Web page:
Canon Roy Arnold
This is not the sermon I was going to write, but the postman arrived when I had just started writing that one, and what he delivered waylaid me. It was our latest Tesco club card statement which arrived and looking at it I realised (to quote George Orwell) that Big Brother had been truly watching me; because all the money-off coupons exactly matched our recent purchases, all entered into the Tesco computer. I suppose they even have my shoe size.
No surprise there I suppose. But then I got to thinking that if Tesco know so much about me, it is frightening to think what God or my recording angel must know about me. And about you. About our going out and our coming in; about when we sit down or get up, and what we are going to say even before we speak. Our good points, and our sins likewise. When we fail to do right, or when we are pleasing to God. And I thought about Jesus as our judge at the end of time with all this evidence to hand.
This is one of the major themes of this season of Advent – Jesus as our judge – so what will Jesus think about us? I believe he will search for our good points as well as the bad.
But what about our bad points? All the more reason why we should be totally grateful that Our Lord is letting us (and the rest of humanity) play extra time to get things right and on target before that dreadful day of judgement.
This patience of Jesus is a main theme of our epistle this morning. The early Christians thought the return of Jesus would be straight away, but 2000 years on we are still waiting. One disadvantage, however, of this extra time is that we can so easily forget to number our days and apply our hearts unto wisdom, but as John the Baptist taught in our gospel for today – it will be wise of us to prepare a way for the Lord. By telling God of our sorrow for our sins, and then trying not to make the same mistakes over and over again. Which is why we, as Christians must try to imitate Christ.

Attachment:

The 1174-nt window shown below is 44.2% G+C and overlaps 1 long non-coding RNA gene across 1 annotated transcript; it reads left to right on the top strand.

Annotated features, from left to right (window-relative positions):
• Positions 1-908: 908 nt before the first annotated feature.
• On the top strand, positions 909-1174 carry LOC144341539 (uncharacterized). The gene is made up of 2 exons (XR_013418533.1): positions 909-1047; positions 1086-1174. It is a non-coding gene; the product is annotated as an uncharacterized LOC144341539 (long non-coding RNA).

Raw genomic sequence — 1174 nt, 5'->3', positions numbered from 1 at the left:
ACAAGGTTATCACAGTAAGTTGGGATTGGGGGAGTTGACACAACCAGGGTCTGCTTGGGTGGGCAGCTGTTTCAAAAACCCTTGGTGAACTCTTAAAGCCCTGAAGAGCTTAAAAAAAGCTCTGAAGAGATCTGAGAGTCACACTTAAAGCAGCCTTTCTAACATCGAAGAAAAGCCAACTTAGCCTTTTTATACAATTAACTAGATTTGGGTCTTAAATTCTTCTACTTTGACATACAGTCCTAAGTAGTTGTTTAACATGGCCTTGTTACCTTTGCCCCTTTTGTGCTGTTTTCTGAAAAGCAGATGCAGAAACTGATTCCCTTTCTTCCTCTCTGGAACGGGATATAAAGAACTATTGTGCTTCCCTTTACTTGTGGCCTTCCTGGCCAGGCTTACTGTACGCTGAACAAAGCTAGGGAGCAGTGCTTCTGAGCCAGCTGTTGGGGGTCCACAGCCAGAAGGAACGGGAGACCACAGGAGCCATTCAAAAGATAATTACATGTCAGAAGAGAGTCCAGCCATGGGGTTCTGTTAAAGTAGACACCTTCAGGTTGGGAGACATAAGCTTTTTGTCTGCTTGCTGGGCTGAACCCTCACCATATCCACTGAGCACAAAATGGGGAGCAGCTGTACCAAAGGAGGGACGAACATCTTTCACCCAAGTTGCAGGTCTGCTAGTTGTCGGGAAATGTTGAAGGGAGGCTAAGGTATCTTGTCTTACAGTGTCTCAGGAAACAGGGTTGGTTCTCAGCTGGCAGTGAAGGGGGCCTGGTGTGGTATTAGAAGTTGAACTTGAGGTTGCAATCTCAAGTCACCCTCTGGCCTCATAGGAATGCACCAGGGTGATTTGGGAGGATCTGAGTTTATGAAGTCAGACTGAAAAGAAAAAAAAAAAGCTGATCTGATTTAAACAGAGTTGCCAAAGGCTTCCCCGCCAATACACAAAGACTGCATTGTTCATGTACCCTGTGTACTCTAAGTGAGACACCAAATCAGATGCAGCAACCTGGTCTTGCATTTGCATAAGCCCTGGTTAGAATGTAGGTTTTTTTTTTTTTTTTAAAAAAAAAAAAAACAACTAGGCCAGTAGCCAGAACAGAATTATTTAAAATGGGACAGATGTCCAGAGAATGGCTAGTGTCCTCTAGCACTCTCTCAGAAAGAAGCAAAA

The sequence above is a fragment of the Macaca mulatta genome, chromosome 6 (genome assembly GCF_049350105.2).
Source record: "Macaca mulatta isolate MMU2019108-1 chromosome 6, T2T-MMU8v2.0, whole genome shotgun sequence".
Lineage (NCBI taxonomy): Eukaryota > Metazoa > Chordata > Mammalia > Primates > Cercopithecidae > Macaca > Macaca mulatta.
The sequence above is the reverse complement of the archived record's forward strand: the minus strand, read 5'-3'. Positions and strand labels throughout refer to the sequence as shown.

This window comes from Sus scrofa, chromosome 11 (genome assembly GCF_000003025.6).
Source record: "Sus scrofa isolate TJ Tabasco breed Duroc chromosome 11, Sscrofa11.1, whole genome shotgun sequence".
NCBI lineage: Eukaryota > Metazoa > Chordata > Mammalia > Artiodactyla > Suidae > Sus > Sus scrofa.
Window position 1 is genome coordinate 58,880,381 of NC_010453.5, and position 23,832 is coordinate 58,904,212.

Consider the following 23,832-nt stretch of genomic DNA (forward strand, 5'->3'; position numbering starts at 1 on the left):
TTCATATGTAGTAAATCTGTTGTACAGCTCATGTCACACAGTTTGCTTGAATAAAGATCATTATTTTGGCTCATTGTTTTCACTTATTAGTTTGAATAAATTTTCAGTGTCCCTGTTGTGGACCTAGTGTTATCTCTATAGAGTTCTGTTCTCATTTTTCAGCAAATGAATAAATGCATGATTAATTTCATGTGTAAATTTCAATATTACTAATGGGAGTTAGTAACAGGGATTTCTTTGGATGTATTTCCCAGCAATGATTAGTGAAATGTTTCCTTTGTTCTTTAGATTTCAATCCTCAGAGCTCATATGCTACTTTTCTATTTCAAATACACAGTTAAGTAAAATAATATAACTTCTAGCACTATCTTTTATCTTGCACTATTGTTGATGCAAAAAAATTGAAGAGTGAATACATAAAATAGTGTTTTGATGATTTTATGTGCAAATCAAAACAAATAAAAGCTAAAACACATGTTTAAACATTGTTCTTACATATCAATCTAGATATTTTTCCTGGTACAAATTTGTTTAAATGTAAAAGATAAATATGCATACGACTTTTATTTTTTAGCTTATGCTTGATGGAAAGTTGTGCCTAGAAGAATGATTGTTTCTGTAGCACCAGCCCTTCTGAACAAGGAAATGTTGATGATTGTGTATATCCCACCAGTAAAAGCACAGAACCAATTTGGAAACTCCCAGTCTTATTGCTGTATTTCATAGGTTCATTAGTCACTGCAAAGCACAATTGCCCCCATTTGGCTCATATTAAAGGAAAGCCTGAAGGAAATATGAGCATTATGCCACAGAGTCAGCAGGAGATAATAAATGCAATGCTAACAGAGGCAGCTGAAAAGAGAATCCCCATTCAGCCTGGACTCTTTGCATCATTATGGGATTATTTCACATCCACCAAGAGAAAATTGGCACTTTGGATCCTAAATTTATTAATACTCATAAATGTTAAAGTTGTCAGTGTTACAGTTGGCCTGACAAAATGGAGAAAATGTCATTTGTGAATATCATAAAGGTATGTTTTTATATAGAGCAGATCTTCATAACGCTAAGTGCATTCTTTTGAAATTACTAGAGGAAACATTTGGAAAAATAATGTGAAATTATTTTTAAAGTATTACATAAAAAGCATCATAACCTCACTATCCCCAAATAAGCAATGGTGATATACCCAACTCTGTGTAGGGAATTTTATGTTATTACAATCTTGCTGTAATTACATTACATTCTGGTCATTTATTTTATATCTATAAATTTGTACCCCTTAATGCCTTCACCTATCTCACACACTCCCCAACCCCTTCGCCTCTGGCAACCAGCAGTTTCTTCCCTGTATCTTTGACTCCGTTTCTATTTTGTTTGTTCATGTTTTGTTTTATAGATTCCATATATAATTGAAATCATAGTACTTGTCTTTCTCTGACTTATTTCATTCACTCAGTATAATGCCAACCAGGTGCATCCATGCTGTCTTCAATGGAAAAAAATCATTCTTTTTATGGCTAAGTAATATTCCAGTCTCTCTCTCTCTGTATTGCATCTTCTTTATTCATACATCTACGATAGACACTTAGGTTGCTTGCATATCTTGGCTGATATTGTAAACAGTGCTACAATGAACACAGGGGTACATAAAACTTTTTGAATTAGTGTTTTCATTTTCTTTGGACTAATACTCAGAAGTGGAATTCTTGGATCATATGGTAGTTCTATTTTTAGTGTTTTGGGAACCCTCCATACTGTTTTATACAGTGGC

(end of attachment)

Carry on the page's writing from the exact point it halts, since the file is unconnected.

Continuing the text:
By all means let us remember and welcome the baby born on Christmas Day, but not forgetting it is what we do with the present and the future which really counts – the race which set before us.
The race that is set before us, unless, that is, like the Goons’ song, we are walking backwards to Christmas, which we can never actually do. Our journey carries us onwards, so…
not in that poor lowly stable with the oxen standing by we shall see Him,
but in heaven set at God’s right hand on high.
Where like stars his children crowned, all in white shall stand around.
1 Corinthians 1 3-9
Grace and peace to you from God our Father and the Lord Jesus Christ.
I always thank my God for you because of his grace given you in Christ Jesus. For in him you have been enriched in every way – with all kinds of speech and with all knowledge – God thus confirming our testimony about Christ among you. Therefore you do not lack any spiritual gift as you eagerly wait for our Lord Jesus Christ to be revealed. He will also keep you firm to the end, so that you will be blameless on the day of our Lord Jesus Christ. God is faithful, who has called you into fellowship with his Son, Jesus Christ our Lord.
Mark 13 24-end
But in those days, following that distress,
‘the sun will be darkened,
and the moon will not give its light;
the stars will fall from the sky,
and the heavenly bodies will be shaken.’
At that time people will see the Son of Man coming in clouds with great power and glory. And he will send his angels and gather his elect from the four winds, from the ends of the earth to the ends of the heavens.
Now learn this lesson from the fig tree: As soon as its twigs get tender and its leaves come out, you know that summer is near. Even so, when you see these things happening, you know that it is near, right at the door. Truly I tell you, this generation will certainly not pass away until all these things have happened. Heaven and earth will pass away, but my words will never pass away.
But about that day or hour no one knows, not even the angels in heaven, nor the Son, but only the Father. Be on guard! Be alert! You do not know when that time will come. It’s like a man going away: He leaves his house and puts his servants in charge, each with their assigned task, and tells the one at the door to keep watch.
Therefore keep watch because you do not know when the owner of the house will come back – whether in the evening, or at midnight, or when the rooster crows, or at dawn. If he comes suddenly, do not let him find you sleeping. What I say to you, I say to everyone: ‘Watch!’